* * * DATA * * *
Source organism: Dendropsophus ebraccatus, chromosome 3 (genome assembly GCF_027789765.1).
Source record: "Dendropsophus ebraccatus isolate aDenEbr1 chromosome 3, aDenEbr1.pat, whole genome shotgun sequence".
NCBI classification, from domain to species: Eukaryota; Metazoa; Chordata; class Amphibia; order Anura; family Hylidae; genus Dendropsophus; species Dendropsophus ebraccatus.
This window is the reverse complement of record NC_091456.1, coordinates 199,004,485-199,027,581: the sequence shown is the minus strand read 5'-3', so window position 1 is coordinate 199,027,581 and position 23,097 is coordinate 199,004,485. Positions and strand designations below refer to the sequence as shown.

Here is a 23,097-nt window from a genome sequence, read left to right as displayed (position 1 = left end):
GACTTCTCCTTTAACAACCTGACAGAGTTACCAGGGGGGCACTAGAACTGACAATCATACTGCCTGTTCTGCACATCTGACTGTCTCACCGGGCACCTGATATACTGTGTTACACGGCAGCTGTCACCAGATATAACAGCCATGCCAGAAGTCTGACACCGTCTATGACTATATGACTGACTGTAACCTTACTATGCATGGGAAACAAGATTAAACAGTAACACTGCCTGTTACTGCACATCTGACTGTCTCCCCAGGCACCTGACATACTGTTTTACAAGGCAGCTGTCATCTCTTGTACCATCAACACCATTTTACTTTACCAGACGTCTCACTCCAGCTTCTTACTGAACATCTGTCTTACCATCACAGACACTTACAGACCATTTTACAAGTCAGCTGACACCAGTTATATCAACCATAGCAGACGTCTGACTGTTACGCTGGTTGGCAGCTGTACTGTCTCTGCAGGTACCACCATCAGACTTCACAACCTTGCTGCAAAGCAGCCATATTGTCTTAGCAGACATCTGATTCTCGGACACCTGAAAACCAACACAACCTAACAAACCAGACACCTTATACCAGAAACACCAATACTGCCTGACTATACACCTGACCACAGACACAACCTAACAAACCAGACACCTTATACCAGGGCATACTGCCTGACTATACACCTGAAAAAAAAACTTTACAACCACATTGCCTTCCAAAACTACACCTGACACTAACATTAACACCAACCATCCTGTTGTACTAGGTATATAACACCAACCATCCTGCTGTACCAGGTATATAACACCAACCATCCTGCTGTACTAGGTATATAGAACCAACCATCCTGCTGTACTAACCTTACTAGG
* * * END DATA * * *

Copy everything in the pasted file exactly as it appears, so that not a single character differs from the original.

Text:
Source organism: Dendropsophus ebraccatus, chromosome 3 (genome assembly GCF_027789765.1).
Source record: "Dendropsophus ebraccatus isolate aDenEbr1 chromosome 3, aDenEbr1.pat, whole genome shotgun sequence".
NCBI classification, from domain to species: Eukaryota; Metazoa; Chordata; class Amphibia; order Anura; family Hylidae; genus Dendropsophus; species Dendropsophus ebraccatus.
This window is the reverse complement of record NC_091456.1, coordinates 199,004,485-199,027,581: the sequence shown is the minus strand read 5'-3', so window position 1 is coordinate 199,027,581 and position 23,097 is coordinate 199,004,485. Positions and strand designations below refer to the sequence as shown.

Here is a 23,097-nt window from a genome sequence, read left to right as displayed (position 1 = left end):
GACTTCTCCTTTAACAACCTGACAGAGTTACCAGGGGGGCACTAGAACTGACAATCATACTGCCTGTTCTGCACATCTGACTGTCTCACCGGGCACCTGATATACTGTGTTACACGGCAGCTGTCACCAGATATAACAGCCATGCCAGAAGTCTGACACCGTCTATGACTATATGACTGACTGTAACCTTACTATGCATGGGAAACAAGATTAAACAGTAACACTGCCTGTTACTGCACATCTGACTGTCTCCCCAGGCACCTGACATACTGTTTTACAAGGCAGCTGTCATCTCTTGTACCATCAACACCATTTTACTTTACCAGACGTCTCACTCCAGCTTCTTACTGAACATCTGTCTTACCATCACAGACACTTACAGACCATTTTACAAGTCAGCTGACACCAGTTATATCAACCATAGCAGACGTCTGACTGTTACGCTGGTTGGCAGCTGTACTGTCTCTGCAGGTACCACCATCAGACTTCACAACCTTGCTGCAAAGCAGCCATATTGTCTTAGCAGACATCTGATTCTCGGACACCTGAAAACCAACACAACCTAACAAACCAGACACCTTATACCAGAAACACCAATACTGCCTGACTATACACCTGACCACAGACACAACCTAACAAACCAGACACCTTATACCAGGGCATACTGCCTGACTATACACCTGAAAAAAAAACTTTACAACCACATTGCCTTCCAAAACTACACCTGACACTAACATTAACACCAACCATCCTGTTGTACTAGGTATATAACACCAACCATCCTGCTGTACCAGGTATATAACACCAACCATCCTGCTGTACTAGGTATATAGAACCAACCATCCTGCTGTACTAACCTTACTAGG